Wheelchair Phone

Wheelchair Phone



People who are disabled and are wheelchair bound sometimes have limited use of their hands. This can be caused by a variety of conditions such as a stroke which could render half of a person’s body unmovable. Other conditions can include multiple sclerosis (MS), Amyotrophic lateral sclerosis (ALS), and Parkinson’s disease which all can cause lack of coordination, shaking, or loss of movement. Many of these people are incapable of using a cell phone for a variety of reasons. Flip phones are not a viable solution mainly because of the small buttons and the requirement of opening the phone to use it. This can become a difficult task for someone who has limited use of their hands. Smart phones are also not good because it requires great dexterity to operate the touch screen. In addition smart phones can be very complicated because of the operating systems’ sophistication. Furthermore, small cell phones can easily be misplaced and need to be charged every night. Chargers can also be difficult for a disabled person to use because of the small plugs.

Current solutions

Currently disabled people either use a landline, which usually has a large handset and can only be used at home, or make use of a cell phone to the best of their abilities. Some smart phones support voice commands to navigate the operating system but this can at times be cumbersome and inaccurate. Today many new cars have smart phones embedded and enabled in them for use. The same should be done for wheelchairs as people are in their wheelchairs longer than most people are in the cars.


The solution to this problem is the wheelchair phone. The wheelchair phone is capable of everything a cell phone is capable of. It can make and receive calls, receive text messages, send generic pre-programmed text messages, and has a voicemail system. It also has extra functions such as speaker phone, a clock, a magnetic compass, a temperature sensor, and a light sensor. These sensors can be used to help the user navigate by showing the magnetic heading as well as have the phone maintain autonomous systems. One of these systems includes automated light control. The phone has LED lights on it to illuminate the way when a disabled person is in the dark; this is controlled with the light sensor. The phone is mounted to the wheelchair with a hinge so that it can be flipped up if the user wants to get out of their wheelchair and fold down so that they can easily use it with one hand. The phone plugs into the electric wheelchair’s charger port and powers its self off of Figure 1: Phone in development the electric wheelchair’s battery. The phone uses 1% of the batteries total energy in a 12 hour period. This allows the phone to never need to be “charged.” The phone also has speed dials programmed in so that the user only has to press the speed dial number and then the call button. Routines can also be programmed in to enter information automatically into call based information retrieval. For example a speed dial for the bank is added and the phone will automatically enter in the card information to request the balance of the bank account and the user doesn’t have to press any additional buttons. The phone is completely portable and uses a SIM card to connect to cell networks. The disabled person can use their phone anywhere there is cell service.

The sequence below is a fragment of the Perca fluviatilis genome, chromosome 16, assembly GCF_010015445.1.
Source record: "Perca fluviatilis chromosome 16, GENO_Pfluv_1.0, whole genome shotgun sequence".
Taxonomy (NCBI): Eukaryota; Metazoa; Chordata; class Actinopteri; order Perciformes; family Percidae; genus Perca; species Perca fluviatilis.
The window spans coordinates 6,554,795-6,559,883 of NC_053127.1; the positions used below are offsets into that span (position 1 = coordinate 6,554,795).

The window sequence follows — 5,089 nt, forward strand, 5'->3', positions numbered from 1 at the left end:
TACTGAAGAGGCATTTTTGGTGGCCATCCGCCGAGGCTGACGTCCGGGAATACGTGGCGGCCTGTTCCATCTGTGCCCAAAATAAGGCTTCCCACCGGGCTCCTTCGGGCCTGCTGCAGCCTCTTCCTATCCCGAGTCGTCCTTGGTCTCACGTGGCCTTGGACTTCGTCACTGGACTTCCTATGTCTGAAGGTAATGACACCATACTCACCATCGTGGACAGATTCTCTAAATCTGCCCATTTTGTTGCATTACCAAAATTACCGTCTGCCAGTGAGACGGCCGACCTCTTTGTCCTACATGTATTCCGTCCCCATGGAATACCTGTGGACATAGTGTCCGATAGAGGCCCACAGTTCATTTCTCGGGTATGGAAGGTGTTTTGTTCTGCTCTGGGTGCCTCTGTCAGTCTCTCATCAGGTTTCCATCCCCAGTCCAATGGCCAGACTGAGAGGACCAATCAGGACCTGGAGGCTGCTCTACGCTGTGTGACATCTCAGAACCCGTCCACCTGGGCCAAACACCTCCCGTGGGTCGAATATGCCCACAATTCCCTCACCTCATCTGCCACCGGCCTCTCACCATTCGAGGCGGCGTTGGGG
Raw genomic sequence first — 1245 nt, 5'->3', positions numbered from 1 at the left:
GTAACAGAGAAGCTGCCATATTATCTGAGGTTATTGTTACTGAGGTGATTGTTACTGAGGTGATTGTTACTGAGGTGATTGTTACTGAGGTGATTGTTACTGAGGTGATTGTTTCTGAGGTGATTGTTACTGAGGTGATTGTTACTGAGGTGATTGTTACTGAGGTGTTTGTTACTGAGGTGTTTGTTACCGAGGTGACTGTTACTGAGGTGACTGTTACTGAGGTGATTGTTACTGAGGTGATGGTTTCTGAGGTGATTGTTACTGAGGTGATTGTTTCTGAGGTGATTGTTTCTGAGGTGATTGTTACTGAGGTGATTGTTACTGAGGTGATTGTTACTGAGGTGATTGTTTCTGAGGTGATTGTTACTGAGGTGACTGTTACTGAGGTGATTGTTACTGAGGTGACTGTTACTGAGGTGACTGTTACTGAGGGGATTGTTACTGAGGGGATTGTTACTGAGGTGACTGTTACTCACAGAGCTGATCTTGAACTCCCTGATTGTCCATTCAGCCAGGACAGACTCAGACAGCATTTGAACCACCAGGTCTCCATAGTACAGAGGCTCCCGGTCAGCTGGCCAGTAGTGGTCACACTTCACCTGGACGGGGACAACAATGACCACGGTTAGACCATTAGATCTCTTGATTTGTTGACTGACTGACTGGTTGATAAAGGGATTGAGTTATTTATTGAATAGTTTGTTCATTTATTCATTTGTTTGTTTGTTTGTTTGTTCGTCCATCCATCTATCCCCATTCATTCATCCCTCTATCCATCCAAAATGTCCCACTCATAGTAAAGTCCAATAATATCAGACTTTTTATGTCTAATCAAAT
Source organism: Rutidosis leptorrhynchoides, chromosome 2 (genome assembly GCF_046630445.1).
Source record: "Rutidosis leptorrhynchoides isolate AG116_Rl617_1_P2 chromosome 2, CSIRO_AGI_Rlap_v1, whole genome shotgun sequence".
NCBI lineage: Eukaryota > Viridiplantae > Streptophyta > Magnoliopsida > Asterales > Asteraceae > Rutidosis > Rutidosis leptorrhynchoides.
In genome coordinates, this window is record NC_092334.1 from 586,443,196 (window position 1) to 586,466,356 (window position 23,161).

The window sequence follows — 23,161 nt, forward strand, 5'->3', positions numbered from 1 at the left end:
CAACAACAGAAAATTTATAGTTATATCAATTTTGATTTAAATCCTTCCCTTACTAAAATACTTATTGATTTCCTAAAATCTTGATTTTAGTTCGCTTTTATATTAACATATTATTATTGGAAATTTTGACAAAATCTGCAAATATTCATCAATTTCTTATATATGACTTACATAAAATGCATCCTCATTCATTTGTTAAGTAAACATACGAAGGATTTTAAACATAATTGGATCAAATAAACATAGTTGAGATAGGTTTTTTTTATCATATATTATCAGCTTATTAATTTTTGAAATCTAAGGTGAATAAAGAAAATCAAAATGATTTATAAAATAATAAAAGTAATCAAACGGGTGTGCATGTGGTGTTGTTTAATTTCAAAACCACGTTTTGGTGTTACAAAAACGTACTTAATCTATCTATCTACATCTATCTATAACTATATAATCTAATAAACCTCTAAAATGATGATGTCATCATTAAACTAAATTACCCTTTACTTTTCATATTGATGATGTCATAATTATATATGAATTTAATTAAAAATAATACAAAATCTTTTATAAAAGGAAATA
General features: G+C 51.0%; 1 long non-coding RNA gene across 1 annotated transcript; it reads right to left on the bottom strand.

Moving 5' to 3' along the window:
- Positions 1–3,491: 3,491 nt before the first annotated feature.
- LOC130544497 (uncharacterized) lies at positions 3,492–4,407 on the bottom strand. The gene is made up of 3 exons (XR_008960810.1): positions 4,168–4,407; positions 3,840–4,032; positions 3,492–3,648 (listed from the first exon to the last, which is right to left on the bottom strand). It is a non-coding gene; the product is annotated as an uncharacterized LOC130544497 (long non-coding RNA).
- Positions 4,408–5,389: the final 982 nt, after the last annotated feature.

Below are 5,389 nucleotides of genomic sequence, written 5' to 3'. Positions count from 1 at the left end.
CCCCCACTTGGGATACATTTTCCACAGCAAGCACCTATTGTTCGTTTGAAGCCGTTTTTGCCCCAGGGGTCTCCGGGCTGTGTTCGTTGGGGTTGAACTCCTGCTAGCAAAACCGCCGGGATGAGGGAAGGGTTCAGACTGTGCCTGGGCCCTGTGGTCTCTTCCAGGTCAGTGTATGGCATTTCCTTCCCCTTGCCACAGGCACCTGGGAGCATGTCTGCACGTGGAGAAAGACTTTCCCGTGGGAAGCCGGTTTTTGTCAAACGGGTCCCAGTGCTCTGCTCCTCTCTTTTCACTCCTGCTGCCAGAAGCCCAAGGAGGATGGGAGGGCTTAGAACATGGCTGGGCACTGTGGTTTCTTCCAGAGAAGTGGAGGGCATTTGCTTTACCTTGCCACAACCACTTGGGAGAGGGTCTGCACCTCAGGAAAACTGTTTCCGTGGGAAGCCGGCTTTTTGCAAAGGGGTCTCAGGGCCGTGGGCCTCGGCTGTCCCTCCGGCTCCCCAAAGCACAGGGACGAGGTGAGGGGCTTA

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Text and Images © 2015 Frank Magazu.